Kia recalls 27,000 Niro hybrids over electrical fire concerns

It's estimated that a small number of recalled vehicles will actually contain the problem in question.

Andrew Krok Reviews Editor / Cars
Cars are Andrew's jam, as is strawberry. After spending years as a regular ol' car fanatic, he started working his way through the echelons of the automotive industry, starting out as social-media director of a small European-focused garage outside of Chicago. From there, he moved to the editorial side, penning several written features in Total 911 Magazine before becoming a full-time auto writer, first for a local Chicago outlet and then for CNET Cars.
Andrew Krok
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If your rear seat is getting hot, and you don't have the seat heaters activated, it might be worth checking out.


Even something as seemingly small as a single connection can cause all sorts of mayhem in a new vehicle, as evidenced by latest recall.

Kia has issued a recall for 27,030 examples of the 2017-2018 hybrid-electric hatchback. All the vehicles in question carry build dates between Nov. 1, 2016 and Sept. 11, 2017. Even though more than 27,000 vehicles were recalled, Kia estimates that approximately 1 percent of the recalled vehicles will actually have the defect that spurred the recall.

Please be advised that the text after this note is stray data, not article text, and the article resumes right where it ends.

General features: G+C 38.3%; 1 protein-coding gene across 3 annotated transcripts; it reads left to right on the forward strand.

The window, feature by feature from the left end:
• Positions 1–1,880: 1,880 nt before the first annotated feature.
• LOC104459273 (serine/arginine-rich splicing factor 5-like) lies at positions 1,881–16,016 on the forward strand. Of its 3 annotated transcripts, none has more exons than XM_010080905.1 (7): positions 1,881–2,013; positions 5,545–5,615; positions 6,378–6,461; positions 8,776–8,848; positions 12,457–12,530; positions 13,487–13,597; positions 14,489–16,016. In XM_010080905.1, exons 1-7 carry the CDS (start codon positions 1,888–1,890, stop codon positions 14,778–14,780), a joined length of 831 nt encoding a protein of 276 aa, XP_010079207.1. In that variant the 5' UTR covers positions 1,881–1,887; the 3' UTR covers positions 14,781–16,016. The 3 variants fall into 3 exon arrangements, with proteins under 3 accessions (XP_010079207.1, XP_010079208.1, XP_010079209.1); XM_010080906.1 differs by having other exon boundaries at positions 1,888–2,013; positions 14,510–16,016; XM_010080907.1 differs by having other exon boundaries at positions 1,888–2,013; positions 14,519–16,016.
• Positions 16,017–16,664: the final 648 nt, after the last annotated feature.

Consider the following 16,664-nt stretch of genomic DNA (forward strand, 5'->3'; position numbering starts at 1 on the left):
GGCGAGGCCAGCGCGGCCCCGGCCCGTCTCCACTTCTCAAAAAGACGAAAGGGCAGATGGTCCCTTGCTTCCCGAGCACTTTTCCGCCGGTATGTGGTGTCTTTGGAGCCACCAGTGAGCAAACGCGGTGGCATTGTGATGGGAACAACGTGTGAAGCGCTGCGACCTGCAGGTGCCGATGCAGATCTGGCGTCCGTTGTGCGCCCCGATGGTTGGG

The issue stems from a part called the power relay assembly. Located under the rear seat, it's home to a number of electrical components, including the main relay. The main relay might not have ample connection between its contacts, which increases resistance and generates heat. In fact, it might generate enough heat to cause "thermal damage" to the rear seat, potentially starting a fire in the process. It might also cause a warning light to appear on the dashboard, or the vehicle may not start.

The recall will be addressed one of two different ways, depending on what dealership technicians find when they investigate under the rear seat. If the power relay assembly doesn't show any signs of heat-related damage, the dealership will replace just the main relay. If damage is found, the dealership will replace the entire power relay assembly. As with all recall-related work, it won't cost the owner a penny, and if somebody already paid to have the issue fixed, Kia has a process in place for owners to seek reimbursement.

Notifications won't be sent out for some time. Kia estimates that dealers will receive their notifications on Nov. 16, while owners won't start receiving notifications until later in November. Owner notifications are sent out via first-class mail.

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